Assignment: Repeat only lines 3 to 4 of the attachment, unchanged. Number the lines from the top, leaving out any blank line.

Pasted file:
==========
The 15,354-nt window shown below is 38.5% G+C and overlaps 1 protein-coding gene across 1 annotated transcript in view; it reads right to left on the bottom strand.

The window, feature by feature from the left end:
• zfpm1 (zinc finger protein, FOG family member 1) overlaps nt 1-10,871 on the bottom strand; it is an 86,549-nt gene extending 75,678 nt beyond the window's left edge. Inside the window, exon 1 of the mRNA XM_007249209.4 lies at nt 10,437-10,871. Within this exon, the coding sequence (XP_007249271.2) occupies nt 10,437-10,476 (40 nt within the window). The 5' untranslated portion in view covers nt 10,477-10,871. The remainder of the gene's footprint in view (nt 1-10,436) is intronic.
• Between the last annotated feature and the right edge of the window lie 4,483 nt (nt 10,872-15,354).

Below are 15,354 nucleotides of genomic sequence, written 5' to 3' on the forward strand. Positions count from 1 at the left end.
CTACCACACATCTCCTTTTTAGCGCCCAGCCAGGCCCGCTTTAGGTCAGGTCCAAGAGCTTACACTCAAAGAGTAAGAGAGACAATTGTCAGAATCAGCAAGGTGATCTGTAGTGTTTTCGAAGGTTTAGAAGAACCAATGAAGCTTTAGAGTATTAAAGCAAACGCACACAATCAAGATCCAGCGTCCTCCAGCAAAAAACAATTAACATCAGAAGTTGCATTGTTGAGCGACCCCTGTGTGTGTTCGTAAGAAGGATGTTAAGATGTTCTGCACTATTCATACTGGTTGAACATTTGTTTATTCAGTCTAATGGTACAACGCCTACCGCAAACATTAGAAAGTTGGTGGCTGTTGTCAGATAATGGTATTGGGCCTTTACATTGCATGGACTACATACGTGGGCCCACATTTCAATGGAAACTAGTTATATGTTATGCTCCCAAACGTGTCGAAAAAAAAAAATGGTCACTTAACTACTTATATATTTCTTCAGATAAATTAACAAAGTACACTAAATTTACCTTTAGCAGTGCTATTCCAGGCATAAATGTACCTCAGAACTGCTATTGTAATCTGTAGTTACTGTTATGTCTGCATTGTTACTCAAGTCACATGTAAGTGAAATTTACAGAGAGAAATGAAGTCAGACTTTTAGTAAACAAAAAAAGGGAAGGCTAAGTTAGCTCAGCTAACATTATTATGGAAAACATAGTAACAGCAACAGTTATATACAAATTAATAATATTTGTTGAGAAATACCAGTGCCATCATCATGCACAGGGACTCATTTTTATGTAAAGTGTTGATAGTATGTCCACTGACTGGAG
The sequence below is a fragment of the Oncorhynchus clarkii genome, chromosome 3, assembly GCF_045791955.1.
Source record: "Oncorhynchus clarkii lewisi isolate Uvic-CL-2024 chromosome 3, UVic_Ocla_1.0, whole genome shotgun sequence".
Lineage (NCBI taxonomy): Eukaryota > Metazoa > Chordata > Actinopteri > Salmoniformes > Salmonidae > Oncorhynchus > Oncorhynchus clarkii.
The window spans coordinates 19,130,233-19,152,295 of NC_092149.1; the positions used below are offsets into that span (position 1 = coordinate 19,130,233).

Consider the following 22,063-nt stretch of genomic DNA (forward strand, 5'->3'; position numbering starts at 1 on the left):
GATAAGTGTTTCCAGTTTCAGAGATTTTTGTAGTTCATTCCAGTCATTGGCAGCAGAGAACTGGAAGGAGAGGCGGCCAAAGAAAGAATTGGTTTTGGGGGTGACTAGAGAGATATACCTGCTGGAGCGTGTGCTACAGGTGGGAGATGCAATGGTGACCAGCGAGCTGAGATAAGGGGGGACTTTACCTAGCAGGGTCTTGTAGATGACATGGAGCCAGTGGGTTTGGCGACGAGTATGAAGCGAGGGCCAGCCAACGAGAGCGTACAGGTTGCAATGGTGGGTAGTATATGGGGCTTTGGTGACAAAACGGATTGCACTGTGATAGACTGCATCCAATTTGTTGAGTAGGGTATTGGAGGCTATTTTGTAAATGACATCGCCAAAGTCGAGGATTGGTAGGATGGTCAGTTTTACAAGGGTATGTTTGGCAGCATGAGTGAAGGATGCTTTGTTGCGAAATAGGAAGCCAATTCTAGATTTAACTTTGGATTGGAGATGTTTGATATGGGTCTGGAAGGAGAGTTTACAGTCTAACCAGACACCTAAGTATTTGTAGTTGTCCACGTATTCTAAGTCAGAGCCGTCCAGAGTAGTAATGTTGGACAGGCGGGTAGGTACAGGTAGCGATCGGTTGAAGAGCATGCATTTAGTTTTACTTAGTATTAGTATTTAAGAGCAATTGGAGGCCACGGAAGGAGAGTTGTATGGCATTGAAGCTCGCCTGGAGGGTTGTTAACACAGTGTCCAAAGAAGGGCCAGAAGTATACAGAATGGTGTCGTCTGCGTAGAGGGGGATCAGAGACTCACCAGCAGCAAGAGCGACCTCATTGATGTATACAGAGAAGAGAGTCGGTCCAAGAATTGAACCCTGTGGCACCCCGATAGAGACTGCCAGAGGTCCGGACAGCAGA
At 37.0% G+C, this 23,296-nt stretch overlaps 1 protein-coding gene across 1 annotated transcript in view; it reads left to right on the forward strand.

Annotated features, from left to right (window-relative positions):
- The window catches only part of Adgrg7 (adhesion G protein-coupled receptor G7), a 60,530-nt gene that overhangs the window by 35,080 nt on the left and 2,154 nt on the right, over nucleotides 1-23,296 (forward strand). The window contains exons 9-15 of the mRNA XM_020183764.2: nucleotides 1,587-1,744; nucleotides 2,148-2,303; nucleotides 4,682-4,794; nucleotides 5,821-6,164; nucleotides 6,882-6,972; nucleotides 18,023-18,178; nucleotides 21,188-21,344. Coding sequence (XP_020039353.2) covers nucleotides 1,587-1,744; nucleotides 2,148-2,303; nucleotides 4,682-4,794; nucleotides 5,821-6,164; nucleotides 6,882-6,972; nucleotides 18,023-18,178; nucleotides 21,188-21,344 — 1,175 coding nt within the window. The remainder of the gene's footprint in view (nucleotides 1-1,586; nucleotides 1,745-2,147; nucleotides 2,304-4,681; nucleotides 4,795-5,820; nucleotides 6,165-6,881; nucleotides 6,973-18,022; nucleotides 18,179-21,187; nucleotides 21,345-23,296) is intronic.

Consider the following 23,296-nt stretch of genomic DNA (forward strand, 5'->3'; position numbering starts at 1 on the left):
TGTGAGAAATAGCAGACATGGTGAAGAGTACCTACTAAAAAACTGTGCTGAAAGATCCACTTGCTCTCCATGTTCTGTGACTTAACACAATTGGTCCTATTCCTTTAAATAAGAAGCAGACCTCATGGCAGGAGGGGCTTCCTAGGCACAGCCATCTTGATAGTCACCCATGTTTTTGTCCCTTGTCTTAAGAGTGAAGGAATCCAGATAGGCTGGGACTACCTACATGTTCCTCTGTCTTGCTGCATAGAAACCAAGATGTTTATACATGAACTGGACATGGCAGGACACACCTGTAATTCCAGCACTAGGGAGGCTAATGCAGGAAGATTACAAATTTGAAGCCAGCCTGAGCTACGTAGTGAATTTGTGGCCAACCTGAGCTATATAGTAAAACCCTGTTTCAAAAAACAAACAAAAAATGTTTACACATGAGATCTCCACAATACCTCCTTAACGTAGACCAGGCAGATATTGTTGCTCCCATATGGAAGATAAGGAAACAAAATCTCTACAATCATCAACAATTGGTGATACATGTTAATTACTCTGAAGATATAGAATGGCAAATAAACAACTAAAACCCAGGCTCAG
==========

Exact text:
• zfpm1 (zinc finger protein, FOG family member 1) overlaps nt 1-10,871 on the bottom strand; it is an 86,549-nt gene extending 75,678 nt beyond the window's left edge. Inside the window, exon 1 of the mRNA XM_007249209.4 lies at nt 10,437-10,871. Within this exon, the coding sequence (XP_007249271.2) occupies nt 10,437-10,476 (40 nt within the window). The 5' untranslated portion in view covers nt 10,477-10,871. The remainder of the gene's footprint in view (nt 1-10,436) is intronic.
• Between the last annotated feature and the right edge of the window lie 4,483 nt (nt 10,872-15,354).